By Sarah Oughton, in Mali
Life expectancy for women in Mali is 56 years, so Habi Camara, aged 80, is clearly a survivor. However, the current food crisis in the Sahel is taking its toll.
Habi looks frail and her wedding ring hangs loose on her finger. “I remember other bad years but never as bad as this,” Habi says. “The situation is very difficult, we cultivated the fields but there was no harvest.”
It’s not even mid-day and already 43 degrees celsius in Fegui village, Kayes, in west Mali. Habi waits in the shade while Malian Red Cross volunteers run around preparing rice, oil, salt and sugar for distribution in this community where erratic rains caused the crops to fail completely.
Malian Red Cross volunteer Ramata Diakite says: “Last June for a short time there was a lot of rain. Floods destroyed around 40 houses in Fegui and a lot of people lost livestock. You couldn’t move because of the water and the ground became waterlogged. Then it didn’t rain again for the rest of the rainy season and when the time came, there was nothing to harvest.
“I came here one month ago to help evaluate the situation and I felt bad for the people because they thought I was going to do something for them right then and there, but I couldn’t. People don’t know how they will cope till the next harvest. They are looking for wild fruit and using some trees to make soap or cutting wood to make charcoal to sell, but it’s not enough.
“I’m glad I’ve been able to come back today and work on distributing the food. I know how grateful people are, as this is the first time they’ve received any help.”
Although the crops completely failed in Habi’s village, there is food available in nearby markets, such as rice which has been imported from overseas via Senegal. But the problem for families, such as Habi’s, who rely on subsistence farming, is they can’t afford to buy it. And the situation has been made worse by the impact of rising global food prices.
As a result many families have been pushed to the brink. They are only just surviving by searching for wild food, reducing the quantity and quality of meals they eat, depending on their friends and neighbours, and sending family members away to look for work in the cities. But these coping strategies are unlikely to sustain them until the next harvest in October.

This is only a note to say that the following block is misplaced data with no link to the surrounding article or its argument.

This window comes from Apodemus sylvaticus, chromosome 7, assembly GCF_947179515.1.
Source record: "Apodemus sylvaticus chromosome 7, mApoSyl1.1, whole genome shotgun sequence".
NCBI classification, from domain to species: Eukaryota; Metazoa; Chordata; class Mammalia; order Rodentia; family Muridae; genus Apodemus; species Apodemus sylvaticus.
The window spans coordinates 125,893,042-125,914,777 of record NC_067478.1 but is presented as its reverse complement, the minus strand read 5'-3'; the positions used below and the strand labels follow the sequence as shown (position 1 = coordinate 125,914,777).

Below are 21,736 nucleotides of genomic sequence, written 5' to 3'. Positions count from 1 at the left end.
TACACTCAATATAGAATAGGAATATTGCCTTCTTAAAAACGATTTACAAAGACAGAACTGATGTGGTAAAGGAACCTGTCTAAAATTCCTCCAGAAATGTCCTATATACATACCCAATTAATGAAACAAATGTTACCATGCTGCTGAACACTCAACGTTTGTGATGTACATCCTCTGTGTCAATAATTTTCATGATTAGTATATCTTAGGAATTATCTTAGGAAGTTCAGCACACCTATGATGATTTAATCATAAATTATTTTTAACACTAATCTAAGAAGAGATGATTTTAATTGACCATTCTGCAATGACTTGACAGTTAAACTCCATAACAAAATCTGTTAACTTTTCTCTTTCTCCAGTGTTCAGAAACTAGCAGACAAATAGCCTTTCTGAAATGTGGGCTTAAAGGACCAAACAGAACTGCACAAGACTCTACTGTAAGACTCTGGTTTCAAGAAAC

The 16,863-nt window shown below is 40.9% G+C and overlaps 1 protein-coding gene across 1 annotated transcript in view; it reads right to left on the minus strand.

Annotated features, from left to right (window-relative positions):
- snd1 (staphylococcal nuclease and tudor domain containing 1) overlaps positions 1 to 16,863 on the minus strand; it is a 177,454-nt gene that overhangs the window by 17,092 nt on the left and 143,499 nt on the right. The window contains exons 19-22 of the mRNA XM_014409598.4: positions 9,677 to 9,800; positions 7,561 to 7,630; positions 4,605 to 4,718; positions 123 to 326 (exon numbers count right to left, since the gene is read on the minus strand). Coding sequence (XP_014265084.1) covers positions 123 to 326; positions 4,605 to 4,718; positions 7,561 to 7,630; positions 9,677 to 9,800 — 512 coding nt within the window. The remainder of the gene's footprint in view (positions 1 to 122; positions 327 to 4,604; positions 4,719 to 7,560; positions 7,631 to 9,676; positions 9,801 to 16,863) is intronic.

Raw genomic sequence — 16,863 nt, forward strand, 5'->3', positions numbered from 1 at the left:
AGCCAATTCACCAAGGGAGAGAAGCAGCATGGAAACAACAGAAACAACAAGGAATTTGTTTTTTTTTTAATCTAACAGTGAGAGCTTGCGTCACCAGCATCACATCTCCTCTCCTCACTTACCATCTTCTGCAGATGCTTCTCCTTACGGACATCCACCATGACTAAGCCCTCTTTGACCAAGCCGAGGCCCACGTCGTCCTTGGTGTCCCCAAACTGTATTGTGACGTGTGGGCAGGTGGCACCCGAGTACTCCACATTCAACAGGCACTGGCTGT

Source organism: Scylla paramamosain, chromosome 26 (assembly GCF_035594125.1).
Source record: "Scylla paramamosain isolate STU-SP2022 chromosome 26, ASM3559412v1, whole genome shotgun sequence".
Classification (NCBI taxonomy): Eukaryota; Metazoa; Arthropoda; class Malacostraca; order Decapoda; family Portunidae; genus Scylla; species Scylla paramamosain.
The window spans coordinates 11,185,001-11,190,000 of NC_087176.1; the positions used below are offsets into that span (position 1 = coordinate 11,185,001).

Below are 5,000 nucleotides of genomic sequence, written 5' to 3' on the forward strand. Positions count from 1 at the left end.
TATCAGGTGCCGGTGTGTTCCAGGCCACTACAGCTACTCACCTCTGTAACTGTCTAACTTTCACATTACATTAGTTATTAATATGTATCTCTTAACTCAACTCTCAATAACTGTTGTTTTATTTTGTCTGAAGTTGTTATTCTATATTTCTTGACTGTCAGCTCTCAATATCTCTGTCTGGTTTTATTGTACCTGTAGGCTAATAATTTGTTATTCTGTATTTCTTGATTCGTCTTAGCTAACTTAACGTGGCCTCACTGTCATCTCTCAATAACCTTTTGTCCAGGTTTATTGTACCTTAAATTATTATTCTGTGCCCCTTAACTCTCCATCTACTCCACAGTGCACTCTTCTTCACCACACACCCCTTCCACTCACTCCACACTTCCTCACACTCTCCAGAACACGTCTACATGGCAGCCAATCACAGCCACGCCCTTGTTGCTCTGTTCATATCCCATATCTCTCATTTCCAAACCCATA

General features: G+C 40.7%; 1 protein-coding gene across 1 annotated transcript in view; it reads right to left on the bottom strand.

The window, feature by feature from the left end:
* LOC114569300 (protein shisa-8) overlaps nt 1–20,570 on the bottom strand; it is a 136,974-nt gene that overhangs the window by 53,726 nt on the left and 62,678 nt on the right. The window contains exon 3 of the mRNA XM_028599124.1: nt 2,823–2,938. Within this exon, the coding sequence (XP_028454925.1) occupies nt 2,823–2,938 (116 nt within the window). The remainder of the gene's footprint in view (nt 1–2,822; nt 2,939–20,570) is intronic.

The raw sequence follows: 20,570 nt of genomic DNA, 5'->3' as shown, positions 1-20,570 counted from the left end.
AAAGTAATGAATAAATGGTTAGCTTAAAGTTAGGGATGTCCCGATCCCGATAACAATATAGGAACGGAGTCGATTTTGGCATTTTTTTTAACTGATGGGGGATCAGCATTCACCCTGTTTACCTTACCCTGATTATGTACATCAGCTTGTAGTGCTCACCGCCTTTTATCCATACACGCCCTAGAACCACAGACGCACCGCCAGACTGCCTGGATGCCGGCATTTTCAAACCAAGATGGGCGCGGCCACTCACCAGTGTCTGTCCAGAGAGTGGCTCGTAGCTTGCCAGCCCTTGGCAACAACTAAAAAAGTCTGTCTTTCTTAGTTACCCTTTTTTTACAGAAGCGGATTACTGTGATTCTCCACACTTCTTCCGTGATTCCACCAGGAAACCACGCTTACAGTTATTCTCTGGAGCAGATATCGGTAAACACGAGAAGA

“In the past we could easily get the fruit from the Baobab, but this year more and more people are searching for food and it’s getting harder to find,” Habi says. “And my family doesn’t have any animals to sell. We’re all so thankful to receive this food because we have no cereal stocks left and the food in the market is so expensive. I wish many years of life for the Red Cross people and ask for them to have strength to continue their work.”
More than 14 million people in countries across the Sahel, including Niger, Chad, Mali, Mauritania, Burkina Faso and Senegal, who normally rely on growing their own food are struggling to survive since their crops failed.
Malnutrition rates are generally high in the region, particularly affecting children under two. But this year could lead to a dramatic increase in malnutrition and mortality without urgent action and significant funding to scale up the international emergency response.
Habi has six grandchildren, four of whom are still babies and the other two are aged three and five. Having previously lost four of her six children, Habi knows the daunting task her family faces to protect the health and nutritional status of their precious young.
Their situation is critical, but not hopeless. And there is still time to make a difference.